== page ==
"Little children, let us not love with word or with tongue, but in deed and truth." 1 John 3:18
In the beginning God spoke and created all that exists and has life. His Word expresses his loving nature. God?s Word perfectly correlates with His deed.
God made us in his image. He gave us power to create words and symbols that express our nature. When Adam and Eve first spoke they knew exactly what the other had in mind when they were talking. The meaning of their words was clear and transparent.
The Birth of Suspicion
Things began to change when the word of the serpent was heard. Words were whispered that made the first couple suspicious of God?s intentions. A division between word and deed was created. When Adam and Eve acted on the basis of suspicion, life based on trust died. No longer would the meaning of words be clear and transparent. No longer could they take each other?s words at face value. No longer could they be sure they knew what the other had in mind when they talked. Talk had been degraded. It was filled with distortions, half-truths and lies.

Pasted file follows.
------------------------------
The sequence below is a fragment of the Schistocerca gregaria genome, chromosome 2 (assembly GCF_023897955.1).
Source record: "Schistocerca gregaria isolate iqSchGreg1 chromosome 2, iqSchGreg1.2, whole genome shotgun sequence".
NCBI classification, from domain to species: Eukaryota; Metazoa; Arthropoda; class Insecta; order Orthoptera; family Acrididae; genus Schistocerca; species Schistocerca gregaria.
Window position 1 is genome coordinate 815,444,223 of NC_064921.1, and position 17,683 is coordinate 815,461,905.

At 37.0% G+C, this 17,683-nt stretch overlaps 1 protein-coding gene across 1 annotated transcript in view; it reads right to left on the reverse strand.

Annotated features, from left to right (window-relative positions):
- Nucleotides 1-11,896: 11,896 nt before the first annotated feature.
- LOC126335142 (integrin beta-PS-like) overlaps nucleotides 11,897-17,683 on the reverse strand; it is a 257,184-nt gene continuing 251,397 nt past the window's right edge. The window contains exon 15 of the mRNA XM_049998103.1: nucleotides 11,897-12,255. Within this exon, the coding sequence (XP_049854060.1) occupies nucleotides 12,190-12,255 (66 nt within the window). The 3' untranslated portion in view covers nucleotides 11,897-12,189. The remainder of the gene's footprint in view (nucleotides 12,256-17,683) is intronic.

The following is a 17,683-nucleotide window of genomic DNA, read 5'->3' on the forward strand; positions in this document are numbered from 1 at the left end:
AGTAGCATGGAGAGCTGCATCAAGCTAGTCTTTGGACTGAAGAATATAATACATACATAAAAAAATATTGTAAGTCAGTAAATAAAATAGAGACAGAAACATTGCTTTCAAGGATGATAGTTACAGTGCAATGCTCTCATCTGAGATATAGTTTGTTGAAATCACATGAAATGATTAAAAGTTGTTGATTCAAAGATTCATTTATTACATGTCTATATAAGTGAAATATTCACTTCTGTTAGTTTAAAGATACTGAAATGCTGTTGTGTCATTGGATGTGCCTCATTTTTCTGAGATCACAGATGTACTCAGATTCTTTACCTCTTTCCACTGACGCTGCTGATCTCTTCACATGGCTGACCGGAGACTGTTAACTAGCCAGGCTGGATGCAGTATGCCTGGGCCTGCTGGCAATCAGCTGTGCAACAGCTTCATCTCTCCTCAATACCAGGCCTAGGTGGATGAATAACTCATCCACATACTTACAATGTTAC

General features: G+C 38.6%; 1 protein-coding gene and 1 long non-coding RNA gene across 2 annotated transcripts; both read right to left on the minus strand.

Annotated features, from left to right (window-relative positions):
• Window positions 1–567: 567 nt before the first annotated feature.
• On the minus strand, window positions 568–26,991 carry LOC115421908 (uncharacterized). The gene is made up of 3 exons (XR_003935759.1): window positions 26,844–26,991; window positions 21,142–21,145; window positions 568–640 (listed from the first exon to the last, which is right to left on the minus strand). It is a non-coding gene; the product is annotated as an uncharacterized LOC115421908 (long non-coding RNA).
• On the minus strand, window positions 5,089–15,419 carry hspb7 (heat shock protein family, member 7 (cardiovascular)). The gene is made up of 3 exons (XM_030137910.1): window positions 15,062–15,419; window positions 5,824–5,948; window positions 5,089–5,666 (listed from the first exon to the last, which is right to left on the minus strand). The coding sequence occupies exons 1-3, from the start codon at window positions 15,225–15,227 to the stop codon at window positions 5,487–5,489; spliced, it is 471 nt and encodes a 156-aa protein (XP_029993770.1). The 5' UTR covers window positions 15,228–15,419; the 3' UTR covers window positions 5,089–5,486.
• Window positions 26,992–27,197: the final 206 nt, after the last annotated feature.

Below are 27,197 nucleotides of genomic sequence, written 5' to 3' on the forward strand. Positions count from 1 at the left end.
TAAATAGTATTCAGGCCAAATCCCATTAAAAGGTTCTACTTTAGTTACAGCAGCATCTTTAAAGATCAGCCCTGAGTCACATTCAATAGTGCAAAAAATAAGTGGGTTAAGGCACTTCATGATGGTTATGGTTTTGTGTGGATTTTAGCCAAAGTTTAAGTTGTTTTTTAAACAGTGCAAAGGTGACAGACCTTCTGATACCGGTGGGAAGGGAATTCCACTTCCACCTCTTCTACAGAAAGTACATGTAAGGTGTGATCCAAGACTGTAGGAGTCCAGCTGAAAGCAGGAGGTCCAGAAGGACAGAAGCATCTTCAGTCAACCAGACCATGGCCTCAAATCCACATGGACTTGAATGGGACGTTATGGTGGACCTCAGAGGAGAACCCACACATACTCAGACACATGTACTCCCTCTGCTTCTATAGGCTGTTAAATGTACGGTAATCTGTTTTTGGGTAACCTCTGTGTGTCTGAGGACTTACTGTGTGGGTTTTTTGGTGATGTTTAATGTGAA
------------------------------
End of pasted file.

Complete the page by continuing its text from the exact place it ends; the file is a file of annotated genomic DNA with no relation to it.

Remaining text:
Each of us repeats the experience of Adam and Eve in our own lives. Shortly after we learn to speak, we begin to lie. There is no natural correlation between word and deed for us. Each of us speaks out of our own self-interest. Each of us learns to listen to others with suspicion.
A community founded on suspicion always ends in conflict and confusion. That is what happened when people agreed to build a tower at Babel. They were united in purpose and spoke in one language when they began. Before they could finish they were divided and spoke with many tongues. Confusion and division always results when community is based on word or tongue but not in deed and truth.
"This decision is a poster child for a half-century secularist reign of terror that's coming to a rapid end with Justice Roberts and soon-to-be Justice Alito," said Richard Land, who is president of the Southern Baptist Convention's Ethics & Religious Liberty Commission and is a political ally of White House adviser Karl Rove. "This was an extremely injudicious judge who went way, way beyond his boundaries -- if he had any eyes on advancing up the judicial ladder, he just sawed off the bottom rung."
Richard Land is issuing American judges the same kind of threats that were used during the Fundamentalist takeover of the SBC to warn ambitious Southern Baptist pastors and educators that their livelihoods were on the line.